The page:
of the atom), decided to test Van den Broek's and Bohr's hypothesis directly, by seeing if spectral lines emitted from excited atoms fitted the Bohr theory's postulation that the frequency of the spectral lines be proportional to the square of ''Z''. To do this, Moseley measured the wavelengths of the innermost photon transitions (K and L lines) produced by the elements from aluminum (''Z'' = 13) to gold (''Z'' = 79) used as a series of movable anodic targets inside an
x-ray tube An X-ray tube is a vacuum tube that converts electrical input power into X-rays. The availability of this controllable source of X-rays created the field of radiography, the imaging of partly opaque objects with penetrating radiation. In contrast ...
. The square root of the frequency of these photons increased from one target to the next in an arithmetic progression. This led to the conclusion ( Moseley's law) that the atomic number does closely correspond (with an offset of one unit for K-lines, in Moseley's work) to the calculated
electric charge Electric charge is the physical property of matter that causes charged matter to experience a force when placed in an electromagnetic field. Electric charge can be ''positive'' or ''negative'' (commonly carried by protons and electron ...
of the nucleus, i.e. the element number ''Z''. Among other things, Moseley demonstrated that the
lanthanide The lanthanide () or lanthanoid () series of chemical elements comprises the 15 Metal, metallic chemical elements with atomic numbers 57–71, from lanthanum through lutetium. These elements, along with the chemically similar elements scandium a ...
series (from to inclusive) must have 15 members—no fewer and no more—which was far from obvious from known chemistry at that time.


Missing elements

After Moseley's death in 1915, the atomic numbers of all known elements from hydrogen to uranium (''Z'' = 92) were examined by his method. There were seven elements (with ''Z'' < 92) which were not found and therefore identified as still undiscovered, corresponding to atomic numbers 43, 61, 72, 75, 85, 87 and 91. From 1918 to 1947, all seven of these missing elements were discovered. By this time, the first four transuranium elements had also been discovered, so that the periodic table was complete with no gaps as far as curium (''Z'' = 96).


The proton and the idea of nuclear electrons

In 1915, the reason for nuclear charge being quantized in units of ''Z'', which were now recognized to be the same as the element number, was not understood. An old idea called Prout's hypothesis had postulated that the elements were all made of residues (or "protyles") of the lightest element hydrogen, which in the Bohr-Rutherford model had a single electron and a nuclear charge of one. However, as early as 1907, Rutherford and Thomas Royds had shown that alpha particles, which had a charge of +2, were the nuclei of helium atoms, which had a mass four times that of hydrogen, not two times. If Prout's hypothesis were true, something had to be neutralizing some of the charge of the hydrogen nuclei present in the nuclei of heavier atoms. In 1917, Rutherford succeeded in generating hydrogen nuclei from a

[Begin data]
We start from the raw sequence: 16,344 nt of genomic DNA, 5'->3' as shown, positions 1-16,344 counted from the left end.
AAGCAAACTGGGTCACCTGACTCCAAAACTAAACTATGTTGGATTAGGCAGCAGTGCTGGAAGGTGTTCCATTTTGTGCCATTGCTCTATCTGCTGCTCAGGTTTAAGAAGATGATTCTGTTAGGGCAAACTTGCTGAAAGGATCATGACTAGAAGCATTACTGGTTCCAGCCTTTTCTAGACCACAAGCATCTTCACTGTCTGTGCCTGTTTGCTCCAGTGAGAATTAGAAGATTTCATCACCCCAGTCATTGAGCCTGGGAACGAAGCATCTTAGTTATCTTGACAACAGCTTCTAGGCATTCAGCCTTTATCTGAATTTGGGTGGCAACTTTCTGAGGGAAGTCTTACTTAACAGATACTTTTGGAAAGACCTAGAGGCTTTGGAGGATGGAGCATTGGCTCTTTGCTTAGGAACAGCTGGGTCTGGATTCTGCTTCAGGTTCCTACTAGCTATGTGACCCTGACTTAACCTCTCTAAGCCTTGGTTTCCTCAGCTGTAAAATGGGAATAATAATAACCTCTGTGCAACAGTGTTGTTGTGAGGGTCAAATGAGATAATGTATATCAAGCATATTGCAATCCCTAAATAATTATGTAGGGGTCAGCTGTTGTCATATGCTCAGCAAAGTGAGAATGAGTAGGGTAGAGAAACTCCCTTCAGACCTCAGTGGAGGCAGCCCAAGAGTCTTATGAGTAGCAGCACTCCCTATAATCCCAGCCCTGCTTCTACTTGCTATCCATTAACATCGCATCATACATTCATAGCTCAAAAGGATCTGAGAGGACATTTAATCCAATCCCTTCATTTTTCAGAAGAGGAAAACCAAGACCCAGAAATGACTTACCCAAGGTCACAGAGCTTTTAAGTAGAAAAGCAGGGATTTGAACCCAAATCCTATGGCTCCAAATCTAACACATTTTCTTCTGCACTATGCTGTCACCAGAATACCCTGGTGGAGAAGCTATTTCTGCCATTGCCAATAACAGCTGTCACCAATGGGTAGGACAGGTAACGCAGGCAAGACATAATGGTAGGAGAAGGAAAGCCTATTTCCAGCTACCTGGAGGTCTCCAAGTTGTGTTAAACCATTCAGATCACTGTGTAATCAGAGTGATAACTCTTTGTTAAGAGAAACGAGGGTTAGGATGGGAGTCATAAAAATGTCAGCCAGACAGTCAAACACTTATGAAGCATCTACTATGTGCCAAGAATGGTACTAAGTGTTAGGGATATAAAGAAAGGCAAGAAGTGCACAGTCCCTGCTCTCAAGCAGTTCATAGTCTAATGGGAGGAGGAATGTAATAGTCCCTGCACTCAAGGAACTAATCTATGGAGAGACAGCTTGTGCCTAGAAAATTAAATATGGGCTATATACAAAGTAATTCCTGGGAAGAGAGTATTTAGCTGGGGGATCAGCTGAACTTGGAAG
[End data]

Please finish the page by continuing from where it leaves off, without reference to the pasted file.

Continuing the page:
nuclear reaction In nuclear physics Nuclear physics is the field of physics that studies atomic nuclei and their constituents and interactions, in addition to the study of other forms of nuclear matter. Nuclear physics should not be confused with atomic phy ...
between alpha particles and nitrogen gas,Ernest Rutherford , NZHistory.net.nz, New Zealand history online
Nzhistory.net.nz (19 October 1937). Retrieved on 2011-01-26.
and believed he had proven Prout's law. He called the new heavy nuclear particles protons in 1920 (alternate names being proutons and protyles). It had been immediately apparent from the work of Moseley that the nuclei of heavy atoms have more than twice as much mass as would be expected from their being made of
hydrogen Hydrogen is the chemical element with the Symbol (chemistry), symbol H and atomic number 1. Hydrogen is the lightest element. At standard temperature and pressure, standard conditions hydrogen is a gas of diatomic molecules having the chemical ...

hydrogen
nuclei, and thus there was required a hypothesis for the neutralization of the extra
protons A proton is a stable subatomic particle, symbol , H+, or 1H+ with a positive electric charge Electric charge is the physical property of matter that causes charged matter to experience a force when placed in an electromagnetic field. Ele ...
presumed present in all heavy nuclei. A helium nucleus was presumed to be composed of four protons plus two "nuclear electrons" (electrons bound inside the nucleus) to cancel two of the charges. At the other end of the periodic table, a nucleus of gold with a mass 197 times that of hydrogen was thought to contain 118 nuclear electrons in the nucleus to give it a residual charge of +79, consistent with its atomic number.


The discovery of the neutron makes ''Z'' the proton number

All consideration of nuclear electrons ended with
James Chadwick Sir James Chadwick, (20 October 1891 – 24 July 1974) was an English physicist who was awarded the 1935 Nobel Prize in Physics for his discovery of the neutron in 1932. In 1941, he wrote the final draft of the MAUD Committee, MAUD Repo ...

James Chadwick